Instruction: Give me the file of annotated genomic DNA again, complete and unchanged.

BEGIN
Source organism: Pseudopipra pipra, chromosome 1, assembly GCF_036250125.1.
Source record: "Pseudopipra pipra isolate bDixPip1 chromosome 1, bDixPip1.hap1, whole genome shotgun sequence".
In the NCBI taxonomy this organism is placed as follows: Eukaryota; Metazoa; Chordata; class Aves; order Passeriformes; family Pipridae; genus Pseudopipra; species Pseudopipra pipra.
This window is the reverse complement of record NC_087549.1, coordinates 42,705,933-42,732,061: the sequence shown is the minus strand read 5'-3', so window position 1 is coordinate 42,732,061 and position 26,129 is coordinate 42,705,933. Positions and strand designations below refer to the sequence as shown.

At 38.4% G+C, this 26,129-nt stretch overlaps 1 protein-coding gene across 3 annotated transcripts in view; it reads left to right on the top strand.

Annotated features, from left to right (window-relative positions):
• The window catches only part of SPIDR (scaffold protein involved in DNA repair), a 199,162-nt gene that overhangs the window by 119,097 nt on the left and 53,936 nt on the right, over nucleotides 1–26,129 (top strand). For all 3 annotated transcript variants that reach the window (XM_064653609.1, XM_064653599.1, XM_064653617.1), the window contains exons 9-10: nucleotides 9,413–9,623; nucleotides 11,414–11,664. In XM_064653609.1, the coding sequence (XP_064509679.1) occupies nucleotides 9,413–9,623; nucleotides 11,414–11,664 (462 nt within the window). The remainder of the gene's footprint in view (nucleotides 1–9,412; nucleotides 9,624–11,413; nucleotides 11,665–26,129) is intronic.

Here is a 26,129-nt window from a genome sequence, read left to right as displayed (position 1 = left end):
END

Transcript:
Source organism: Pseudopipra pipra, chromosome 1, assembly GCF_036250125.1.
Source record: "Pseudopipra pipra isolate bDixPip1 chromosome 1, bDixPip1.hap1, whole genome shotgun sequence".
In the NCBI taxonomy this organism is placed as follows: Eukaryota; Metazoa; Chordata; class Aves; order Passeriformes; family Pipridae; genus Pseudopipra; species Pseudopipra pipra.
This window is the reverse complement of record NC_087549.1, coordinates 42,705,933-42,732,061: the sequence shown is the minus strand read 5'-3', so window position 1 is coordinate 42,732,061 and position 26,129 is coordinate 42,705,933. Positions and strand designations below refer to the sequence as shown.

At 38.4% G+C, this 26,129-nt stretch overlaps 1 protein-coding gene across 3 annotated transcripts in view; it reads left to right on the top strand.

Annotated features, from left to right (window-relative positions):
• The window catches only part of SPIDR (scaffold protein involved in DNA repair), a 199,162-nt gene that overhangs the window by 119,097 nt on the left and 53,936 nt on the right, over nucleotides 1–26,129 (top strand). For all 3 annotated transcript variants that reach the window (XM_064653609.1, XM_064653599.1, XM_064653617.1), the window contains exons 9-10: nucleotides 9,413–9,623; nucleotides 11,414–11,664. In XM_064653609.1, the coding sequence (XP_064509679.1) occupies nucleotides 9,413–9,623; nucleotides 11,414–11,664 (462 nt within the window). The remainder of the gene's footprint in view (nucleotides 1–9,412; nucleotides 9,624–11,413; nucleotides 11,665–26,129) is intronic.

Here is a 26,129-nt window from a genome sequence, read left to right as displayed (position 1 = left end):